Each proposal was justified by SDOT staff primarily because the two roads provide more surface area than cars and trucks are usually using. As for the low-to-no levels of bicycle ridership on many sections of the roads, SDOT staff refuse to consider actual bicycle demand because the department's goal is to encourage more bicycle ridership.

SDOT staff also refused to acknowledge, let alone consider, the industrial business activity adjacent to the roads.

Industry protested. Senior SDOT staff intervened. The center turn lane on East Marginal was dropped from the plan, as were most stretches of the proposed bike lanes. The East Marginal Way proposal is now reduced to a single isolated section of road next to Boeing Field where we will have a "Bike Path to Nowhere."

The remaining portion of the Airport Way plan focuses on the retail section of Georgetown between 13th Avenue and Lucille at the elevated approach to the Argo Bridge. In this section of Airport Way, the city plans to reduce the existing four lanes to two, and build curb bulbs to make it easier for pedestrians to cross the street.

This remaining proposal was the subject of a special meeting at the Port of Seattle this week where four Port commissioners, the longshoremen's union, and representatives for UPS, Boeing, BNSF, MacMillan-Piper and other freight interests collectively asked SDOT's top manager several different versions of the same simple question, Why?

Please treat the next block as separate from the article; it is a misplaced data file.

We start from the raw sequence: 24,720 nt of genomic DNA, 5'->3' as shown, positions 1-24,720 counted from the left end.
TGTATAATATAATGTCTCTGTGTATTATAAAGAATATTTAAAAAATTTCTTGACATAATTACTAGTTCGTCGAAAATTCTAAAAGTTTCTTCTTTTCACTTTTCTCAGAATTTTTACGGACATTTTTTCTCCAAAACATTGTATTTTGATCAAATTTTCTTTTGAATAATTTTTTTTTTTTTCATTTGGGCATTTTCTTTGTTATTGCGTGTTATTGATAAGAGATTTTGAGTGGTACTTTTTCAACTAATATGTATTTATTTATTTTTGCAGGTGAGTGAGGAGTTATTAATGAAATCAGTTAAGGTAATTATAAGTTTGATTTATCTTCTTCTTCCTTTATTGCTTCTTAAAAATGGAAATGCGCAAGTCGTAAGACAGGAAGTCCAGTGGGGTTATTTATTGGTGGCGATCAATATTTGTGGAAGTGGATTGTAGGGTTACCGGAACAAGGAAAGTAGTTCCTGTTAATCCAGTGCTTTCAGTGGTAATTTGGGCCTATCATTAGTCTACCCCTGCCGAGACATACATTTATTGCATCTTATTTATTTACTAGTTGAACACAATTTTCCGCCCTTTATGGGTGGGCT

Why even consider road diets for such major truck thoroughfares? Why waste public funds pursuing bike paths where there is such little demand for them? Why the lack of city efforts to improve freight mobility? Why the mono-modal focus on bikes? Why the failure to account for business operations adjacent to road ways? Why create such a choke point on Airport Way? Why the refusal to recognize adopted public policies to preserve industrial lands and operations?

SDOT's answer was, and is, many traffic lanes in the city simply aren't needed by motorists and when that's the case, the lanes should be turned over to bikes, even in industrial areas, even where cyclists might not be present.

SDOT's top priority isn't mobility - it's safety, especially more safety for bicyclists and pedestrians.

Usually, meetings like the one at the Port identify a piece or two of common ground. Not this one. It revealed instead the contrast in perspectives on transportation between the administration of Mayor Mike McGinn, who now commands SDOT, and the industrial business community.

Most cities would be thrilled to acquire the economic and social benefits of hosting a facility such as Boeing Field. Ours' seems blind to our Boeing Field except to see the truck routes that serve it as opportunities to build bike paths.

It's great that Boeing seems so solidly settled in these days, given the uncertainty created by the new plant in South Carolina and the move of corporate HQ to Chicago a decade ago.